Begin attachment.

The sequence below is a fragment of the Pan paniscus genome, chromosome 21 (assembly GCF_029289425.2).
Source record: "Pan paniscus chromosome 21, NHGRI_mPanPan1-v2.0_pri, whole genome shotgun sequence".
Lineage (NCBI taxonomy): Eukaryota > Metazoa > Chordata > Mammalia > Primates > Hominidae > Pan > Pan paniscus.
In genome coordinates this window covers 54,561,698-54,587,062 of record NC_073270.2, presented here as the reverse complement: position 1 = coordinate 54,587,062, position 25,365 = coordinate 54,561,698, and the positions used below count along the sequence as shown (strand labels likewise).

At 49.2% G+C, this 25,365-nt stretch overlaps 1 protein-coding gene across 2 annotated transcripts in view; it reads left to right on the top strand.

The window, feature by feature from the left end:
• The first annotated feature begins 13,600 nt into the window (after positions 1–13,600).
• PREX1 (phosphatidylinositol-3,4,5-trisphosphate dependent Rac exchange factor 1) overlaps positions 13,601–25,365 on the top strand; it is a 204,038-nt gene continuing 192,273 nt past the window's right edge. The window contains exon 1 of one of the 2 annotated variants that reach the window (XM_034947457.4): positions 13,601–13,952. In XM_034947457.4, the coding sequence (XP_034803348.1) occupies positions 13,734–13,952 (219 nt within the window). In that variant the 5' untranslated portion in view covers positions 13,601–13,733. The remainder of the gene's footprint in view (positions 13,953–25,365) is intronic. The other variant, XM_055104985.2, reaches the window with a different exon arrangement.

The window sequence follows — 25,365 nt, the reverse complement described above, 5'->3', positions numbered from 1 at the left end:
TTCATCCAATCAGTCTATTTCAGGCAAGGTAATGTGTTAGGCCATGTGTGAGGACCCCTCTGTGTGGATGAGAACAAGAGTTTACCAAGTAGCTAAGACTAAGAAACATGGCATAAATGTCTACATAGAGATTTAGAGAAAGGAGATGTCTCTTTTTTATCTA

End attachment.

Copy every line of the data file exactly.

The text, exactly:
The sequence below is a fragment of the Pan paniscus genome, chromosome 21 (assembly GCF_029289425.2).
Source record: "Pan paniscus chromosome 21, NHGRI_mPanPan1-v2.0_pri, whole genome shotgun sequence".
Lineage (NCBI taxonomy): Eukaryota > Metazoa > Chordata > Mammalia > Primates > Hominidae > Pan > Pan paniscus.
In genome coordinates this window covers 54,561,698-54,587,062 of record NC_073270.2, presented here as the reverse complement: position 1 = coordinate 54,587,062, position 25,365 = coordinate 54,561,698, and the positions used below count along the sequence as shown (strand labels likewise).

At 49.2% G+C, this 25,365-nt stretch overlaps 1 protein-coding gene across 2 annotated transcripts in view; it reads left to right on the top strand.

The window, feature by feature from the left end:
• The first annotated feature begins 13,600 nt into the window (after positions 1–13,600).
• PREX1 (phosphatidylinositol-3,4,5-trisphosphate dependent Rac exchange factor 1) overlaps positions 13,601–25,365 on the top strand; it is a 204,038-nt gene continuing 192,273 nt past the window's right edge. The window contains exon 1 of one of the 2 annotated variants that reach the window (XM_034947457.4): positions 13,601–13,952. In XM_034947457.4, the coding sequence (XP_034803348.1) occupies positions 13,734–13,952 (219 nt within the window). In that variant the 5' untranslated portion in view covers positions 13,601–13,733. The remainder of the gene's footprint in view (positions 13,953–25,365) is intronic. The other variant, XM_055104985.2, reaches the window with a different exon arrangement.

The window sequence follows — 25,365 nt, the reverse complement described above, 5'->3', positions numbered from 1 at the left end:
TTCATCCAATCAGTCTATTTCAGGCAAGGTAATGTGTTAGGCCATGTGTGAGGACCCCTCTGTGTGGATGAGAACAAGAGTTTACCAAGTAGCTAAGACTAAGAAACATGGCATAAATGTCTACATAGAGATTTAGAGAAAGGAGATGTCTCTTTTTTATCTA